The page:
January 23rd, 2009
by Monsignor Dennis Clark, Ph.D.
Heb 8:6-13 / Mk 3:13-19
Like a new president putting together his cabinet, Jesus chose His twelve and took them to the top of a mountain where He gave to each a special share in His ministry of spreading the Good News. Every one of them was gifted in some way, but none of them was perfect by any stretch of the imagination. Yet Jesus saw in each the capacity for true greatness in the eyes of God. He saw it in Matthew the tax collector, in Peter the obstreperous fisherman, and yes, He saw it in Judas, who would later betray Him. Jesus took a chance on the goodness that God had planted in each of their hearts, and in every case but one God’s grace took root and flourished.
Why did the eleven succeed and the one fail? Surely it wasn’t a matter of talent or giftedness, because Judas probably outshone most of his colleagues. And it certainly wasn’t a lack of subsequent mistakes, for the whole lot of them continued to stumble as much as walk along their paths, even after Jesus had sent them the Spirit to be their counsel and guide. The decisive factor in those Apostles achieving the destination of sainthood for which God intended them was not sinlessness, but a readiness to acknowledge their sins, to seek forgiveness, and to start again and again and again.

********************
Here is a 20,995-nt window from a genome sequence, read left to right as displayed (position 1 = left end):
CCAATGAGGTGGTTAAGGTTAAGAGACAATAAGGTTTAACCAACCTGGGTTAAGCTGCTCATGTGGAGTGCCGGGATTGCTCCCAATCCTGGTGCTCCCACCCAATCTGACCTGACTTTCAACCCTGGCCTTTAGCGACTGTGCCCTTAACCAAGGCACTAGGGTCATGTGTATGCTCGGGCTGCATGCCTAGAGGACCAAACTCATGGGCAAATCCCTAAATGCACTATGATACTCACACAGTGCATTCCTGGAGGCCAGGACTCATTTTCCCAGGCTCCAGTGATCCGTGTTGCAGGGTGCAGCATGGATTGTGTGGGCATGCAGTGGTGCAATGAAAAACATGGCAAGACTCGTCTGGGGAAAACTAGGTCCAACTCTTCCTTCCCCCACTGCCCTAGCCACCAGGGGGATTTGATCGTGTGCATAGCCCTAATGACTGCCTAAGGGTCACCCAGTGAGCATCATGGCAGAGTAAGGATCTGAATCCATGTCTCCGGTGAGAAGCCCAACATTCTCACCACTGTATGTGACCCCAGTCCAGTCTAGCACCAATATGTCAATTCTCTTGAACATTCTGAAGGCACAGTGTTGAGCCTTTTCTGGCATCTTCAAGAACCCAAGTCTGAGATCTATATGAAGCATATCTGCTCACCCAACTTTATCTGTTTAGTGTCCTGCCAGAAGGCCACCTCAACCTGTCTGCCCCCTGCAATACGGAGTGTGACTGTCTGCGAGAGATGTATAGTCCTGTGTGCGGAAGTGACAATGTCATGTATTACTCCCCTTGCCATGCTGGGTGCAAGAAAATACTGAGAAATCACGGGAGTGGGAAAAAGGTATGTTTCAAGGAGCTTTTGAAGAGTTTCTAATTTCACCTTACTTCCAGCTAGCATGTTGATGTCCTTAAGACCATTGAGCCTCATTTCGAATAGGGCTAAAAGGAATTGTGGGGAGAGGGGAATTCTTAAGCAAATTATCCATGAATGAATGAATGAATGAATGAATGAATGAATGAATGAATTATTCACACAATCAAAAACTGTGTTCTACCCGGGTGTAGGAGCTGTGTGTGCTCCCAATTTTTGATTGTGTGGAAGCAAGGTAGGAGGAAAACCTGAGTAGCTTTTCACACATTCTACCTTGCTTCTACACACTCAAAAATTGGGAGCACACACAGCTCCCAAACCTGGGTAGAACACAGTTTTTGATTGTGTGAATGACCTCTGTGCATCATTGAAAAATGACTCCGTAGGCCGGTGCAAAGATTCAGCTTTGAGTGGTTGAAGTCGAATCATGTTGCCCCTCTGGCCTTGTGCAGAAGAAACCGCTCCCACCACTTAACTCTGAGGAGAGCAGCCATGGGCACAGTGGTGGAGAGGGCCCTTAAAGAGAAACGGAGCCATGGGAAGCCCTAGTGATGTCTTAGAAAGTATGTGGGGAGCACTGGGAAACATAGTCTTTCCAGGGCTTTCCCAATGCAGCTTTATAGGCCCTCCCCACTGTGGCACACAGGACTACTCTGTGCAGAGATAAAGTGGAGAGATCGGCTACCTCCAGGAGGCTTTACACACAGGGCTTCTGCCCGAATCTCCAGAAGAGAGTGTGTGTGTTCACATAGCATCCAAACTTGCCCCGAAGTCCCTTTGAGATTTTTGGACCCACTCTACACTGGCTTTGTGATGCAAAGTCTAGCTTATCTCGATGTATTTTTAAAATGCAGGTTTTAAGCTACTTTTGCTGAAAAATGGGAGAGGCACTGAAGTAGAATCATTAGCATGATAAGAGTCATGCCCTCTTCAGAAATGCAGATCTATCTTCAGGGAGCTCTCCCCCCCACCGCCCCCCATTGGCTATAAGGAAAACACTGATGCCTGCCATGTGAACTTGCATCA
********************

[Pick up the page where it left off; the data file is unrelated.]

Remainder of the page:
It was the only real choice that they had, and it’s the only choice we have, not to be perfect, but never to cease in giving our hearts back to the Lord in humble sorrow and then trying again and again and again.